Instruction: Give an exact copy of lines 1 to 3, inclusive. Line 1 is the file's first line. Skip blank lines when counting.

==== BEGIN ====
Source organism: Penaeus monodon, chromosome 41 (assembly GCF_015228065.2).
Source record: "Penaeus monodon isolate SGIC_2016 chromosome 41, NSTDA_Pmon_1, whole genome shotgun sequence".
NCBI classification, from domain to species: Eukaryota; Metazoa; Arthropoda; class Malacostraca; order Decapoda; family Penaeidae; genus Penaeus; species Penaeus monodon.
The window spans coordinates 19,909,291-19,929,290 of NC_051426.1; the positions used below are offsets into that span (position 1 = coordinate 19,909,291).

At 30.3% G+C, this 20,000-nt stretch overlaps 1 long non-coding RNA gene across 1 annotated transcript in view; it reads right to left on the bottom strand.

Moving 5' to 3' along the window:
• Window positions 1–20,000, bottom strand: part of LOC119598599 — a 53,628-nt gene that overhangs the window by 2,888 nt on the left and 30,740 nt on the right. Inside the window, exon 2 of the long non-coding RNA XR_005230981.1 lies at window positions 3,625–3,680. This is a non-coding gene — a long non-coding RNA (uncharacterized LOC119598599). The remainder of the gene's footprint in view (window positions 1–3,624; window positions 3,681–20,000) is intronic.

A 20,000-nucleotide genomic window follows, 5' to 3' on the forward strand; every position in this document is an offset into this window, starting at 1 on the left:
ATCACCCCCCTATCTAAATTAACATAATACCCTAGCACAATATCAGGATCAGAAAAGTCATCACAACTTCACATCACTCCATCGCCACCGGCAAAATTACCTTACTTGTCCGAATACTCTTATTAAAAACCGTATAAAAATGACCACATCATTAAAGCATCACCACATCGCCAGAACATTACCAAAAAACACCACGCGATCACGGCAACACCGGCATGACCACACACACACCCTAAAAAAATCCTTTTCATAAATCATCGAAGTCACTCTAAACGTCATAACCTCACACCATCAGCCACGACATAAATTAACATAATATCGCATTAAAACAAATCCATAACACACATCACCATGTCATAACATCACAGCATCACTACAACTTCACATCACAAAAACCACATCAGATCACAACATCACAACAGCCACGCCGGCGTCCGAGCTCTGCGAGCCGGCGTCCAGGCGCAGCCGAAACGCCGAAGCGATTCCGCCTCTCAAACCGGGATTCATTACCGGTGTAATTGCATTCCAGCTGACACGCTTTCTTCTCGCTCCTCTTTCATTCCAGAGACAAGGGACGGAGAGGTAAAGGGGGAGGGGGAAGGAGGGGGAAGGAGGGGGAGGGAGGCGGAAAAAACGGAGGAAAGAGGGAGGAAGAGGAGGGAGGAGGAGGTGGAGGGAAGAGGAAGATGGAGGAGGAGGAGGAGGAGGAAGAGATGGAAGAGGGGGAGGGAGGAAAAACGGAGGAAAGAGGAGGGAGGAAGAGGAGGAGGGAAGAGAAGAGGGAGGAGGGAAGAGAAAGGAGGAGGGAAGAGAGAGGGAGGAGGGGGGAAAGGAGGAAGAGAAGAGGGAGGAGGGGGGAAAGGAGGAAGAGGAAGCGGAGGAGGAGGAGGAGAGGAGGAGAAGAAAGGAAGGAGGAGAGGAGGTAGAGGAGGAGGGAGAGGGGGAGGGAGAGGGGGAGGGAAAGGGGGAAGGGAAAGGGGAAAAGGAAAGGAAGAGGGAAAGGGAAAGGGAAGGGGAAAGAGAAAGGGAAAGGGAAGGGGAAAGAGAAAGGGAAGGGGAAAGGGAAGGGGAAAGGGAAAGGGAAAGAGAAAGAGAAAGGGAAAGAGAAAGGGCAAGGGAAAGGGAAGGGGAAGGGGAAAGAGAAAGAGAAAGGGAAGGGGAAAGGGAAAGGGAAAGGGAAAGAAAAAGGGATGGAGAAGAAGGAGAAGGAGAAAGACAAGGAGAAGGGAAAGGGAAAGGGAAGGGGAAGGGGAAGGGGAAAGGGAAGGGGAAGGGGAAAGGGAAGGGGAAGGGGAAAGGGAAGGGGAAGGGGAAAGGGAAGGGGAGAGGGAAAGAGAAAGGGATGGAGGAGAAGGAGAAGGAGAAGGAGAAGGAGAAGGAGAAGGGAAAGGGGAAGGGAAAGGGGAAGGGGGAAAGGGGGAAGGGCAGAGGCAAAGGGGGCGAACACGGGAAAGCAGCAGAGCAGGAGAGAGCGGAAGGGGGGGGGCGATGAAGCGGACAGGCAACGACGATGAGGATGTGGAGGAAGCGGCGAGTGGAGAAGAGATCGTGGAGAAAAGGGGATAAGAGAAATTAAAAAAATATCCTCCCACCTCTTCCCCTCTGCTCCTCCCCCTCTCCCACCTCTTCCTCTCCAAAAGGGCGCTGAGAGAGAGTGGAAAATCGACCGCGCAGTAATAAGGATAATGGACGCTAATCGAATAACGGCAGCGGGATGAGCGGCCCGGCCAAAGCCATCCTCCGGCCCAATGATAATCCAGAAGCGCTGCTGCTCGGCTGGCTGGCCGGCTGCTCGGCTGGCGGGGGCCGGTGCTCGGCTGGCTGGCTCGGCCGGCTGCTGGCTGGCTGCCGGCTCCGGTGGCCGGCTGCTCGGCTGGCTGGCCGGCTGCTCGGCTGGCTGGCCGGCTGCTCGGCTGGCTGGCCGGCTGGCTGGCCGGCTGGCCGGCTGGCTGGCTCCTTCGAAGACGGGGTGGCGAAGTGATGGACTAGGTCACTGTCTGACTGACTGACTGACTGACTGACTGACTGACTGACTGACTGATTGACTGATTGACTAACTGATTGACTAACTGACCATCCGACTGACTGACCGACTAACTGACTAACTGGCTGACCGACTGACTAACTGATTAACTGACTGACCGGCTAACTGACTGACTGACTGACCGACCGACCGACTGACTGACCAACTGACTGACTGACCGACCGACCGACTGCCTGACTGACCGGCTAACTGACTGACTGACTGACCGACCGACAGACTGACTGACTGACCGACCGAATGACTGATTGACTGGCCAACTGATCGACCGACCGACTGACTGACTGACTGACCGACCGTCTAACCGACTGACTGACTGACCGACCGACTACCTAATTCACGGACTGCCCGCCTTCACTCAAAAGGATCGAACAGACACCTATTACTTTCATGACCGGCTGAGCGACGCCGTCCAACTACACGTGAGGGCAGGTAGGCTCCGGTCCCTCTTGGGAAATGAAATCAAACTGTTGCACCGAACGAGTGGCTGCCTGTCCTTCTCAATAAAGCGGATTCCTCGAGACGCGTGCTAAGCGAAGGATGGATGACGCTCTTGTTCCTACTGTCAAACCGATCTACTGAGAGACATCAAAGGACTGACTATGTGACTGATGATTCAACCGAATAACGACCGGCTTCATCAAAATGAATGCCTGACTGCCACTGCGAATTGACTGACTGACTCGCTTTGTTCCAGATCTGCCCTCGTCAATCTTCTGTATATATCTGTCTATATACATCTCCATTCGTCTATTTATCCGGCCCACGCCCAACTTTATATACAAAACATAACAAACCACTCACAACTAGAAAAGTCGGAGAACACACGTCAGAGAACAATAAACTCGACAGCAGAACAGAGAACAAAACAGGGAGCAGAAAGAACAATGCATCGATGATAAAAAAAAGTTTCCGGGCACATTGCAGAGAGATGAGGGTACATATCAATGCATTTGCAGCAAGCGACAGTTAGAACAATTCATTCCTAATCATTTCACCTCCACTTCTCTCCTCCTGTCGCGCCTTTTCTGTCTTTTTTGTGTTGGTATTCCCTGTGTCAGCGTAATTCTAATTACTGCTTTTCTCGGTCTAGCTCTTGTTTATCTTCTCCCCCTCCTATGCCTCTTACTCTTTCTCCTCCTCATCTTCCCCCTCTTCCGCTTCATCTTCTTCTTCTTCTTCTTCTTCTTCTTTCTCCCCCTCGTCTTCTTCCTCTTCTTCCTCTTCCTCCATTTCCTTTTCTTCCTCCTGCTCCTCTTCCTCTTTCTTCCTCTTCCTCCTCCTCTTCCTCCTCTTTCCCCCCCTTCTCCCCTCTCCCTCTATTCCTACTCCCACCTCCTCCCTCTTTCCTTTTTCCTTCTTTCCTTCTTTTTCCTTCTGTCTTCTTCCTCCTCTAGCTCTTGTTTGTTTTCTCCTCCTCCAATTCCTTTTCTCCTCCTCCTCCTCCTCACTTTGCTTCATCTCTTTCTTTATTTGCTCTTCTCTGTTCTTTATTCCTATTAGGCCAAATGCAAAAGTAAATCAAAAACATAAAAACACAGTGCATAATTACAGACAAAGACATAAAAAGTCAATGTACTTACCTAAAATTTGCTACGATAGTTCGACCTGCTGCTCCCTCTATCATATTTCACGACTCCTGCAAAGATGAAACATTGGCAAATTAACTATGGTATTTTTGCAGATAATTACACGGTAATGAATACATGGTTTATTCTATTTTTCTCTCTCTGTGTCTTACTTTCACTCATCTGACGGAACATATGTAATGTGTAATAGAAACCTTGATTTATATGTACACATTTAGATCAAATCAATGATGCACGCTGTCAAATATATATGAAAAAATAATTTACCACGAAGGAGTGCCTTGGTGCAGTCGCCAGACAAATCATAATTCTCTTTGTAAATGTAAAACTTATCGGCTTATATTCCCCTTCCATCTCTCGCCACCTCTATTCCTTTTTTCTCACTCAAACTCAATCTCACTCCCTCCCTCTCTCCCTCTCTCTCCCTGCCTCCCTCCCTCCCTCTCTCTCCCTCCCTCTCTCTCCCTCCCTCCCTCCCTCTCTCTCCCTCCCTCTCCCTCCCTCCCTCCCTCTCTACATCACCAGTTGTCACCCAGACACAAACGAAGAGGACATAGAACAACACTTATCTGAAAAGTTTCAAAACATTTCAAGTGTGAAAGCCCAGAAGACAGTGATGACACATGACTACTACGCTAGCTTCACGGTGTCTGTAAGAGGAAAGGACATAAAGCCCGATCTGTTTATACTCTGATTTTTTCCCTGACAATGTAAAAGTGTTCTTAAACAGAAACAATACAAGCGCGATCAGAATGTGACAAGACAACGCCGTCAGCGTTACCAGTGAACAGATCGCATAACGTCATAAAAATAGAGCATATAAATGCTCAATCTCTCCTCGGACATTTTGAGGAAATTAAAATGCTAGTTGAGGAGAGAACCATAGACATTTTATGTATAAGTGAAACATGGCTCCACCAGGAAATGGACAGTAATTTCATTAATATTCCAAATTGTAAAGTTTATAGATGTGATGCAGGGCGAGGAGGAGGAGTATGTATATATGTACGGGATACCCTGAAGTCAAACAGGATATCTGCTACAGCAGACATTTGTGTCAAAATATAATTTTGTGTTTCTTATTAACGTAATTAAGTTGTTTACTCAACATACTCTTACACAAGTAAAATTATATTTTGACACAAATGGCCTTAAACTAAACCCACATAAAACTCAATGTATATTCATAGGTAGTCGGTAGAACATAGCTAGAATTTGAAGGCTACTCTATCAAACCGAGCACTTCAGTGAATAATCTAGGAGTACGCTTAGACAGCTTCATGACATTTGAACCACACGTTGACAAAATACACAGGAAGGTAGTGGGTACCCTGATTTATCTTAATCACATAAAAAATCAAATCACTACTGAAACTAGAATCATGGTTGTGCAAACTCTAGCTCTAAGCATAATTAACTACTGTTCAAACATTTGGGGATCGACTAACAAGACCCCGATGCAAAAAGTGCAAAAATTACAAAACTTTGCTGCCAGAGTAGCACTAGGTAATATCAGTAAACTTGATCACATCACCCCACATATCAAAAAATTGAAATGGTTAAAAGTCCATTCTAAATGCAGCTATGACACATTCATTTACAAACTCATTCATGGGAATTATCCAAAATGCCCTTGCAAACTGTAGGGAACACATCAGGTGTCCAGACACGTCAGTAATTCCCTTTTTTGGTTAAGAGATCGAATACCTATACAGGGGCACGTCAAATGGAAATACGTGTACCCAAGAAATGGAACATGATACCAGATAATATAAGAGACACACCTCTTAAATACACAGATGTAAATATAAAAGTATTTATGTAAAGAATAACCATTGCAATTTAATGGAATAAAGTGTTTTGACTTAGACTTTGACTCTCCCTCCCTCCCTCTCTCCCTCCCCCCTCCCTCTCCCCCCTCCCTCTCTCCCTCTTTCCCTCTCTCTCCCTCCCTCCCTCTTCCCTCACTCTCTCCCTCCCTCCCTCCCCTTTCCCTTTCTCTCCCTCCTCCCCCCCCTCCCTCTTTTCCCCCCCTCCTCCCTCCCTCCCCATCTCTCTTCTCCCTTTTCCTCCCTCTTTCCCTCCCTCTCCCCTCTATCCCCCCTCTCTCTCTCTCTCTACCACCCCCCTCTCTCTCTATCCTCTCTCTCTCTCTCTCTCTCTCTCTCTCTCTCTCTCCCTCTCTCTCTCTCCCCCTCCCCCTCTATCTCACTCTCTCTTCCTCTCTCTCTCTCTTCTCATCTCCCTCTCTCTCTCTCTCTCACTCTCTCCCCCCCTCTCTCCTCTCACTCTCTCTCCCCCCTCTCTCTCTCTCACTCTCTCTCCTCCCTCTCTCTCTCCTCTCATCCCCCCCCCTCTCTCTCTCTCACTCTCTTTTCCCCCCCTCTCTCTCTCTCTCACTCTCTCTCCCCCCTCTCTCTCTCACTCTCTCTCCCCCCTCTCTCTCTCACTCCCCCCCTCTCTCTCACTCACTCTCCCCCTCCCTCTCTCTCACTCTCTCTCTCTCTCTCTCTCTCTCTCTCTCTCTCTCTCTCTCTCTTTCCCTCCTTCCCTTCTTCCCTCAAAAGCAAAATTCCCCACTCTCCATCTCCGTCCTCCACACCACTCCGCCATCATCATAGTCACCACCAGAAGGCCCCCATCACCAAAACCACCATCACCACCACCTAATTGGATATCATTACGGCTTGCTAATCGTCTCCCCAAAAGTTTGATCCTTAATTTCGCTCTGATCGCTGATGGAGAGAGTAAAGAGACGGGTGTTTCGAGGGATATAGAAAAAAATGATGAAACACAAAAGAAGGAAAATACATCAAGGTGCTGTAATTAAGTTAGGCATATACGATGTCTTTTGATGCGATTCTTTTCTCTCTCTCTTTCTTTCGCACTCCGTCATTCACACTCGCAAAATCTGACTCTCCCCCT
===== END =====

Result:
Source organism: Penaeus monodon, chromosome 41 (assembly GCF_015228065.2).
Source record: "Penaeus monodon isolate SGIC_2016 chromosome 41, NSTDA_Pmon_1, whole genome shotgun sequence".
NCBI classification, from domain to species: Eukaryota; Metazoa; Arthropoda; class Malacostraca; order Decapoda; family Penaeidae; genus Penaeus; species Penaeus monodon.